Crude prices plunged to yet another multi-year low this week, and are now taking aim at going below where there were during the depths of the recession.

But at least one aspect of oil's decline isn't behaving the way it should be. Gasoline prices should be a lot lower than they currently are, according to a BMO report that was one of our most-read stories this week.

Oil prices are at their lowest level since 2009, a time when gasoline prices in Canada bottomed out at a little over 76 cents a litre. 

But now, while gas prices have come down, they're not down by as much as oil, averaging at around $1 a litre across the country.

What gives? The things that go into pricing gasoline are very complex at the best of times, and that's no exception here. Part of the reason for higher prices is because Americans are driving more than ever, which has pushed up the price of gasoline higher than it would otherwise be. 

Oil pumping jack

The declining price of crude oil once again dominated headlines this week. (Andrey Rudakov/Bloomberg)

And the weak loonie is exacerbating the problem of pump prices for Canadians. But with a disconnect between oil and gas like we've never seen before, clearly there's something else going on. And the 12,000 social media shares our story received this week suggest our readers think so too

The Big Four

There was big news in telecom as Shaw bid to buy small rival Wind Mobile for $1.6 billion. Shaw isn't currently in the mobile game, although their scope in the cable and internet business makes them an intriguing dance partner for mobile-only Wind.

Consumer advocates say Canada's telecom industry is in desperate need of a shakeup from its current big three oligopoly of national players — Rogers, Bell and Telus — who together control more than 90 per cent of the market.

Studies in other countries have shown that four players is the sweet spot to maximize competition, bring down prices and improve service, so there's hope that Shaw's deal could do the same.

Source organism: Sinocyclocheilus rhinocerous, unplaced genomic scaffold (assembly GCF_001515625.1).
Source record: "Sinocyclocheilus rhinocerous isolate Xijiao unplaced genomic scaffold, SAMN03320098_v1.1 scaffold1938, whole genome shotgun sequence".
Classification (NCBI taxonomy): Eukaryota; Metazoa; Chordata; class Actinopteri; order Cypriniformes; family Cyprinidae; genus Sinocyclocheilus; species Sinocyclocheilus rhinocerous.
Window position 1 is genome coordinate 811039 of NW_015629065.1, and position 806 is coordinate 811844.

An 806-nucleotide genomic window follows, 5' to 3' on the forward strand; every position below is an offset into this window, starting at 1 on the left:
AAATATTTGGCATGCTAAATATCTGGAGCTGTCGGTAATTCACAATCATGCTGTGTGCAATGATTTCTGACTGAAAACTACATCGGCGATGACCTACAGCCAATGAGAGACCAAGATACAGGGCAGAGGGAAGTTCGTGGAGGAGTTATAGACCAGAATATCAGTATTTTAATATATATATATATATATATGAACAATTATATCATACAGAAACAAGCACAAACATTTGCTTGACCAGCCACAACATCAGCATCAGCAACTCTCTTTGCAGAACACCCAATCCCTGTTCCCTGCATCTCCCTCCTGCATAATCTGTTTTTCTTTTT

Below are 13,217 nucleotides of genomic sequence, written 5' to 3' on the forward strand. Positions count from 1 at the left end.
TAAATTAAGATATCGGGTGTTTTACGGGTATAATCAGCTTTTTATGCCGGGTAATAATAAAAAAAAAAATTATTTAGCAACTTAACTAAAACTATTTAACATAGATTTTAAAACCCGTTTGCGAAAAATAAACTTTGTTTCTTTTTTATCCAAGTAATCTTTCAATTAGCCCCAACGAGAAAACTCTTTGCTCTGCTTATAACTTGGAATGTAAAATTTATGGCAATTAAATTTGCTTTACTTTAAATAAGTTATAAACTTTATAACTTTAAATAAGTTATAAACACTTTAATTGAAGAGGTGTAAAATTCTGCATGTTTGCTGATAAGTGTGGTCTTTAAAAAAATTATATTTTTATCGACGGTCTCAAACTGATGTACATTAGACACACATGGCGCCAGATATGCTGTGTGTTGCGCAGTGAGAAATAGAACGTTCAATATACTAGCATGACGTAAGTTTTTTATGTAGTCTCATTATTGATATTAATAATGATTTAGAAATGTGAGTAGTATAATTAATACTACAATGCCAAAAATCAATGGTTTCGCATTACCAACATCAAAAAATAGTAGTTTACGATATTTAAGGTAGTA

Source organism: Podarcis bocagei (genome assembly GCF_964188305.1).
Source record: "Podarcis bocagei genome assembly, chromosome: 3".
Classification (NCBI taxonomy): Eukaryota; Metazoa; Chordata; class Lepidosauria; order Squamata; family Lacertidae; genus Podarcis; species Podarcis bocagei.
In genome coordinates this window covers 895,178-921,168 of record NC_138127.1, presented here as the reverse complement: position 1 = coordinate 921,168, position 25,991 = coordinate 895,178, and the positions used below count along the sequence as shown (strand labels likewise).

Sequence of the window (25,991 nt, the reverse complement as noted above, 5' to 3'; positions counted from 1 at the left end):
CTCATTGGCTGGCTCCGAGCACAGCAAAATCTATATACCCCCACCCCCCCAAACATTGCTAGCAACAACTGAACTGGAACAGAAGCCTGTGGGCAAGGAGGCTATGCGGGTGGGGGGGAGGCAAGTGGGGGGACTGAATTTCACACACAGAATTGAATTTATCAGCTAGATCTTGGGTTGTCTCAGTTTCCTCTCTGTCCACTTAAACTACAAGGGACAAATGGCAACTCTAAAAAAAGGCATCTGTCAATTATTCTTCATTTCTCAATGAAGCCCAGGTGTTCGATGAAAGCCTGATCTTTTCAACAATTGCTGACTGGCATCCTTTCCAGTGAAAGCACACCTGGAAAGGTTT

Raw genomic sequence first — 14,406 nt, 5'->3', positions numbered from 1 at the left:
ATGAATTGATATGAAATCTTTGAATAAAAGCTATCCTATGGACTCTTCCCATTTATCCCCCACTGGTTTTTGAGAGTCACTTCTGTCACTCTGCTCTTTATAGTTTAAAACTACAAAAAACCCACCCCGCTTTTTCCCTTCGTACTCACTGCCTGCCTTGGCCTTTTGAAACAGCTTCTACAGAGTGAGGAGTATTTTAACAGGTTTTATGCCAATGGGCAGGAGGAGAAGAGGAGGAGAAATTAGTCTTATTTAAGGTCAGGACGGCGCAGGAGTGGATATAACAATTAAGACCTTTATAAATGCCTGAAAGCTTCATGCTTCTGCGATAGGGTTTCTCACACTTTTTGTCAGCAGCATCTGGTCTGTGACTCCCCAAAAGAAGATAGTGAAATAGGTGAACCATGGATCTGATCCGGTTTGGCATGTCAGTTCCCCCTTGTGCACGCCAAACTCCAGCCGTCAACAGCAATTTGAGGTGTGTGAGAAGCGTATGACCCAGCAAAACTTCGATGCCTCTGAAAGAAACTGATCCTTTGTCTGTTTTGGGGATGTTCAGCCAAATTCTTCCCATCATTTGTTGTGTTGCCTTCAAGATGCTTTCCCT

But at least one expert we talked to this week worries that Shaw's foray into wireless won't bring prices down as much as draw a former cheap alternative into a fight with the big boys

"Finally we have a viable fourth option, that I think most Canadians will be able to benefit from. But the worry is that Shaw will simply hike Wind's low prices to bring them in line with the big three," Open Media's David Christopher said this week.

Fed hike rate

Finally, the most momentous event of the week in the financial world will likely prove to be the Fed's decision on Wednesday to hike its benchmark interest rate for the first time in more than nine years.

Calling the decision the end of an "extraordinary era," Fed chair Janet Yellen also cautioned that moving America's benchmark interest rate from effectively zero won't be ushering in a new age of rapidly rising rates. 

The Fed's expectations moving forward are calling for its benchmark rate to return to around three per cent, but not until 2018. And even that is below its long-run average of 3.5 per cent.

Still, the Fed's hike was a big deal, and a sign that the era of cheap money is nearing an end. While it will have no direct impact in Canada, the Fed's move will nonetheless affect things up here, especially since the Bank of Canada is moving in the opposite direction, having slashed rates twice this year and some are musing it may do so again.

That's bad news for the loonie as higher rates in the U.S. will make Canada look like an even worse place to invest, BMO economist Doug Porter told us this week.

"Higher U.S. interest rates with the Bank of Canada on hold, likely means the Canadian dollar will remain under pressure through 2016," he said.

Other stuff

Those were just a few of our best offerings this week. Be sure and follow us on Twitter here for more, and don't forget to check out our website often. In the meantime, here's a day-by-day list of some of our most-read stories of the week.

Monday

Tuesday

Wednesday

Thursday

Friday